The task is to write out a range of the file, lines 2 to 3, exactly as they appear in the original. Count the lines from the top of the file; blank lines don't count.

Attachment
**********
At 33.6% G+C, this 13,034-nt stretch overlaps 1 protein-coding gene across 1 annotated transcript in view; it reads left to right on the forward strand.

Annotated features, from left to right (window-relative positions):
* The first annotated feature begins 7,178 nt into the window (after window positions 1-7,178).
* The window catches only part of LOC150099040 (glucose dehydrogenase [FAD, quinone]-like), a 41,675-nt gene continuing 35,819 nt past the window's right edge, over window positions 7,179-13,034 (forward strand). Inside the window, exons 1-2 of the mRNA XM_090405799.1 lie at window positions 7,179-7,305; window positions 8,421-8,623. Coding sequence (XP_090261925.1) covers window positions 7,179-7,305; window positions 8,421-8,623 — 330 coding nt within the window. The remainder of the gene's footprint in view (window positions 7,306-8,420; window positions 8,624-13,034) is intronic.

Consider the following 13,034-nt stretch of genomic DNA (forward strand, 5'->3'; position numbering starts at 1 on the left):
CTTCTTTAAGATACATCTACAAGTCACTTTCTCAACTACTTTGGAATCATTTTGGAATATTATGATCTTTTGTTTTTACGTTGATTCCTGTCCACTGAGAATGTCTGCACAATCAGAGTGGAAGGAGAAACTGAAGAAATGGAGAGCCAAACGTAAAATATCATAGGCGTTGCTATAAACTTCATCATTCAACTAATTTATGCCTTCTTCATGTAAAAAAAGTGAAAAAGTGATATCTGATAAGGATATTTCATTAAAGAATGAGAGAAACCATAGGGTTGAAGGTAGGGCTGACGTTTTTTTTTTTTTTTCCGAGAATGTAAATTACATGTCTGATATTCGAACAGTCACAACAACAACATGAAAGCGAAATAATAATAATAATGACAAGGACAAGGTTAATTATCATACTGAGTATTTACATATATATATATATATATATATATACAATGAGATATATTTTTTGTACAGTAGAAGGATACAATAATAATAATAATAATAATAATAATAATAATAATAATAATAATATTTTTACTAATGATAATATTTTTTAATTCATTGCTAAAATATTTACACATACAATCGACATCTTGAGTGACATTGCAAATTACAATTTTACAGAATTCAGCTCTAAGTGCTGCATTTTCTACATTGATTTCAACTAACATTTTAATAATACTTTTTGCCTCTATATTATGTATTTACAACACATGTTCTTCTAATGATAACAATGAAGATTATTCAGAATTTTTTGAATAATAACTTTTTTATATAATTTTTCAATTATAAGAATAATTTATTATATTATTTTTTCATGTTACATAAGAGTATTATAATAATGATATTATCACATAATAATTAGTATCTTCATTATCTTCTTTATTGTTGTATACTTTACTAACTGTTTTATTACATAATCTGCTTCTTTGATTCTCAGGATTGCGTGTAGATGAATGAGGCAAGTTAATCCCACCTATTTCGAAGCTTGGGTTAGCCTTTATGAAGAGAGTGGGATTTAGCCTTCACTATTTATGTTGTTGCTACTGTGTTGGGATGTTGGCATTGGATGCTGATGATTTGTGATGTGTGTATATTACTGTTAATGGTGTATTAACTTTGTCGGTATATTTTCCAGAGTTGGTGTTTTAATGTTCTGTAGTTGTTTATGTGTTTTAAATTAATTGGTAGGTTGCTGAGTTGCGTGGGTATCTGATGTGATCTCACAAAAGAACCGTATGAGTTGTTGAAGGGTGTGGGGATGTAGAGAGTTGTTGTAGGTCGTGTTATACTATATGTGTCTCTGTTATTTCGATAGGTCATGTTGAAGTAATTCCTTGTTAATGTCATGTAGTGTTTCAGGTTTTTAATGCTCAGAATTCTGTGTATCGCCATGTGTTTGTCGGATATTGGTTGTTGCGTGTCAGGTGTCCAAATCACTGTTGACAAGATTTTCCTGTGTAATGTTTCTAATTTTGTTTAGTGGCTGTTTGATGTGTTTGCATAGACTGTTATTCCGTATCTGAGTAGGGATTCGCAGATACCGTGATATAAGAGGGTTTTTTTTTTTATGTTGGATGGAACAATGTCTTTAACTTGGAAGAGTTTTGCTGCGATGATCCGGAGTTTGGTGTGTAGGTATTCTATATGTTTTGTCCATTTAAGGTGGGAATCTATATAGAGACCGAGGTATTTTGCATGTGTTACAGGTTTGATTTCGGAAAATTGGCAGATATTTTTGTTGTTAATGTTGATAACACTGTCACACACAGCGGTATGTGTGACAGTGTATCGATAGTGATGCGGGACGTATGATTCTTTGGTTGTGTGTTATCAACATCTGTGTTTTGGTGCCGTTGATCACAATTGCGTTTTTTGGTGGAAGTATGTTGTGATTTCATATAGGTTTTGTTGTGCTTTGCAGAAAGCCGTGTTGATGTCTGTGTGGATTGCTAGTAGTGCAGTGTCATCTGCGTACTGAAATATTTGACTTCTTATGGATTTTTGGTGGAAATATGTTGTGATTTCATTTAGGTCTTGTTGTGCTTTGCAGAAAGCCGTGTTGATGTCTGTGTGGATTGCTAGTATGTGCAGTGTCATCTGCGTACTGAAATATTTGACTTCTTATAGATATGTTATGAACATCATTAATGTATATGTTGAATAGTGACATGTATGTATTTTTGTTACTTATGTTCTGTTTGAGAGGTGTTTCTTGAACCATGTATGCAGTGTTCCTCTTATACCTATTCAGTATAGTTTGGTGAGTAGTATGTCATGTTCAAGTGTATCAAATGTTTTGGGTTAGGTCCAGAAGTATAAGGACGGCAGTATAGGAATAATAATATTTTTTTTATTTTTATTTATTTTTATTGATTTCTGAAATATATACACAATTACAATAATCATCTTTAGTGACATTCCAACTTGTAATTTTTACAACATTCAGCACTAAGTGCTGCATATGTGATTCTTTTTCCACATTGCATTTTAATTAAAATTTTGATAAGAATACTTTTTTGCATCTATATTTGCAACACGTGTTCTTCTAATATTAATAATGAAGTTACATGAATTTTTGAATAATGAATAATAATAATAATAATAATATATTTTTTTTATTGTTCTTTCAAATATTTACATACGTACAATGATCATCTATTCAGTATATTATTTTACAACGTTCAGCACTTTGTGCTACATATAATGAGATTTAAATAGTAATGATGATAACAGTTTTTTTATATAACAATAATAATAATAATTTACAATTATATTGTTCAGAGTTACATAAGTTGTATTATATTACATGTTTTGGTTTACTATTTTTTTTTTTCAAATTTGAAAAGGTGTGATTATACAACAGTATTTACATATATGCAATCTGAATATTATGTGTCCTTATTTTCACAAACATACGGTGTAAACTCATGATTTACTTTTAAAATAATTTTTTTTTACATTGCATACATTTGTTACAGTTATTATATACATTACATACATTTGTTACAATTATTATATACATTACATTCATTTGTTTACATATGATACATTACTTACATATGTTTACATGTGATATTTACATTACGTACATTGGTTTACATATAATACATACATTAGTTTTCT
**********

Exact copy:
Annotated features, from left to right (window-relative positions):
* The first annotated feature begins 7,178 nt into the window (after window positions 1-7,178).